Tabernas or taverns, are commonplace on the bustling city streets of Peru. The venues are casual eateries where people can eat and drink with a soundtrack of live music. Peruvian-born José Alkon wanted to recreate the experience in Sydney’s Marrickville and spearhead a dining experience that reflected the multicultural landscape of Peru. He opened the doors to Pepito’s (named after his father) in 2020, which showcases the regional diversity of Peru through the lens of taberna food.

Alkon speaks to Hospitality about why migration has played a significant role in Peruvian cuisine and how Pepito’s menu veers away from traditional bounds. José Alkon first moved to Australia from Lima in the late ’80s with his family, who are originally from Huánuco, Peru.

He says Peruvian cuisine has been shaped by the amalgamation of indigenous and global cultures. “There’s Spanish, African, Chinese and Japanese,” says Alkon. “They brought along their style of preparing food while taking the abundance of natural resources of Peru into account, using their skills and the new ingredients to create a sort of wild fusion.”

Alkon wanted to celebrate Peru’s history of migration through his Sydney restaurant
Pepito’s, which is based on a Peruvian taberna. “They are casual, family run venues
usually centuries old with a really loud, fun atmosphere where people go to hang
out,” says Alkon. “I was more interested in creating an authentic environment rather
than an authentic food experience.”

When venues open with a specific culinary direction, there is often an expectation
for restaurants to deliver a level of authenticity and familiarity, but Pepito’s is making new traditions. “You can’t be authentic if you don’t have the ingredients, so we say we are an interpretation,” says Alkon. “Just like [the people who] went to Peru to recreate their dishes using Peruvian ingredients, we are doing Peruvian food using Australian ingredients.”

Meat, fruit, vegetables and sustainable seafood are all locally sourced for dishes, but traditional Peruvian ingredients such as specific chillis are harder to come by
in Australia. Ají amarillo, ají panca and rocoto are integral to Peruvian cookery,
but can also be imported in paste form.

“We’re fortunate to have some growers [producing] Peruvian chillies, but not enough to sustain a restaurant for a whole year, so we rely on chilli pastes we bring in from Peru,” says Alkon.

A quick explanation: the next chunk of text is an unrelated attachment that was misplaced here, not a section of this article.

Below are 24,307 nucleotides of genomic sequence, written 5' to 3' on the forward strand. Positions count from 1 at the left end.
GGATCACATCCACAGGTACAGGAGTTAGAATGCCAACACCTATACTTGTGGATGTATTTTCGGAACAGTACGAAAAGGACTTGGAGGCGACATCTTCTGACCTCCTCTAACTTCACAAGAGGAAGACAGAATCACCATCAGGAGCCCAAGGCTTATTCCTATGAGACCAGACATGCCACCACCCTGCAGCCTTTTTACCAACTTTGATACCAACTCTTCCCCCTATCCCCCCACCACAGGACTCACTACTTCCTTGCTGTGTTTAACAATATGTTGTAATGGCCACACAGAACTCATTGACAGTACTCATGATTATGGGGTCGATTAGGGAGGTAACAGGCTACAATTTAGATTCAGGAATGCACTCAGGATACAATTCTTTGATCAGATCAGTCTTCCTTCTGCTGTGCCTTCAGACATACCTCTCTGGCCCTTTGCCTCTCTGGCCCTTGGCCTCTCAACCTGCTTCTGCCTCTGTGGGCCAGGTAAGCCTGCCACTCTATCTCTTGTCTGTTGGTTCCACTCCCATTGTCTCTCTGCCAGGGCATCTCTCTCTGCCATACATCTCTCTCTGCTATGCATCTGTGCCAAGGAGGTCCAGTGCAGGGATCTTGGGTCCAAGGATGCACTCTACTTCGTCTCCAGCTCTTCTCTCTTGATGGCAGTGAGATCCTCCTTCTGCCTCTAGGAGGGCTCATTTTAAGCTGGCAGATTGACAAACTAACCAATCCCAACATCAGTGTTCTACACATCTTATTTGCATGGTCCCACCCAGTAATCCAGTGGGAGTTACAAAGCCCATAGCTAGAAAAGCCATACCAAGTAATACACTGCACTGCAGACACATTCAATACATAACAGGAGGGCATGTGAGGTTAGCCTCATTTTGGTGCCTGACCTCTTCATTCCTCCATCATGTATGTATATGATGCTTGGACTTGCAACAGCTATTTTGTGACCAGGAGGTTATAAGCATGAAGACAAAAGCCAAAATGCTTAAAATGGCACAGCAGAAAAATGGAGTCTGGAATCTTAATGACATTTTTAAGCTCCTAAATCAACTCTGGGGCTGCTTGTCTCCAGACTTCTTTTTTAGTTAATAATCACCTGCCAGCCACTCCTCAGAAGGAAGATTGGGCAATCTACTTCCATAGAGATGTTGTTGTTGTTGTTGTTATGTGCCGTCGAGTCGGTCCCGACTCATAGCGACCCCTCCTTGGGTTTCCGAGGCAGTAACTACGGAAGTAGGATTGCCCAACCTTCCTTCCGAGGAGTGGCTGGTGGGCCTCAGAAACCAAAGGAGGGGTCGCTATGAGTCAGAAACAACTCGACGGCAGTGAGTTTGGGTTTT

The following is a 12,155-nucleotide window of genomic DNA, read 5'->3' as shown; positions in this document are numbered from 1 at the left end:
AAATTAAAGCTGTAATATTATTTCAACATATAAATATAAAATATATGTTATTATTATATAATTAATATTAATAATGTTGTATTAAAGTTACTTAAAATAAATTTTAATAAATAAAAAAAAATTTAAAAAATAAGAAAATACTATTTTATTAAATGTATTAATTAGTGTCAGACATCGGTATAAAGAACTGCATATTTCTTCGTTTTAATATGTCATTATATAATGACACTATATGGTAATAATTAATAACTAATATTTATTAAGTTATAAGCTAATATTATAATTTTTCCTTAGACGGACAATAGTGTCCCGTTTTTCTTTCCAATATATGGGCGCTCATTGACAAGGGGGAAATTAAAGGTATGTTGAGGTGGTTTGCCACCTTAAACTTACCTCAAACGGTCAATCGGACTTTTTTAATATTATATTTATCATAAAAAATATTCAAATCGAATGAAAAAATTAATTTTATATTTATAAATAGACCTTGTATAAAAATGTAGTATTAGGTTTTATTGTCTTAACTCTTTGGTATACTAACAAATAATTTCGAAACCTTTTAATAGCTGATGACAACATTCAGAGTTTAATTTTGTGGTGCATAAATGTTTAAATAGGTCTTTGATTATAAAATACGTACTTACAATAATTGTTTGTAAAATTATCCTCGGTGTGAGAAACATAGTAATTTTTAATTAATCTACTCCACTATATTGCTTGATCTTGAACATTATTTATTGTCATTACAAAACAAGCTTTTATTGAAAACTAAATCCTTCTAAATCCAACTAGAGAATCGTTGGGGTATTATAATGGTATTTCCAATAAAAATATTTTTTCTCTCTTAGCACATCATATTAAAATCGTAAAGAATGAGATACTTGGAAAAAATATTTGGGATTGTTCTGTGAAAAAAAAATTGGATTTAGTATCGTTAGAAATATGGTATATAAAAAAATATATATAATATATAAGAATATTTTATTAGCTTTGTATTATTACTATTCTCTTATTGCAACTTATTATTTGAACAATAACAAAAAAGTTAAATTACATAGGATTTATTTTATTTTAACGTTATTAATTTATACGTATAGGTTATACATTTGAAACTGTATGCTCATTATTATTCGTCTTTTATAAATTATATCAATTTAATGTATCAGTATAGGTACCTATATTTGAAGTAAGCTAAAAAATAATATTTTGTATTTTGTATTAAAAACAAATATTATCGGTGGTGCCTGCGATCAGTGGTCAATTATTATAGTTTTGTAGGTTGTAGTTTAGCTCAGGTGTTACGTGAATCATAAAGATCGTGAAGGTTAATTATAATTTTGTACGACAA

The menu is divided into five sections: platos frios (cold dishes), sanguches (sandwiches), snacks, plato de fondo (main courses) and anticuchos (grilled meats). Diners are encouraged to order multiple dishes and share amongst the table. “Traditionally, Peruvian food is known for its large quantities,” says Alkon. “I wanted to do more of a tapas presentation where you can try five or six dishes in one sitting, rather than coming in and having one or two.”

A popular order is a home-cooking staple called causa de camarones, a lasagne or terrine-like dish with layers of mashed potato, prawn and avocado. In Peru, it is typically served in larger slices, but the Pepito’s version is more pared back. “We wanted to take the core ingredients and recreate it so people could enjoy it visually and for it to be restaurant quality,” says Alkon.

Another “rockstar” dish is a type of ceviche made with leche de tigre or tiger’s milk in Spanish. The name refers to the marinade made from lime, garlic, spices and chilli. “We wanted to celebrate the marinade, so it comes in a cup,” says Alkon. “It’s fish, cooked prawns and fried calamari on top, so you can imagine the balance of the lime, the crunchiness of the calamari and the chilli. We get people to drink the juice at the end because it’s the best bit.”

Pepito’s is all about an experience that veers “outside the traditional image of panpipes, salsa and reggaeton”, says Alkon. The concept has allowed the restaurateur to explore his own heritage and give diners an insight into a different side of Peruvian cooking.

“Pepito’s celebrates all the things I love about my country, which is the edgier, more local scene in Peru [rather] than a tourist’s perspective of it. It gives us the freedom to try different things with the food, so we don’t have to follow traditional protocols.”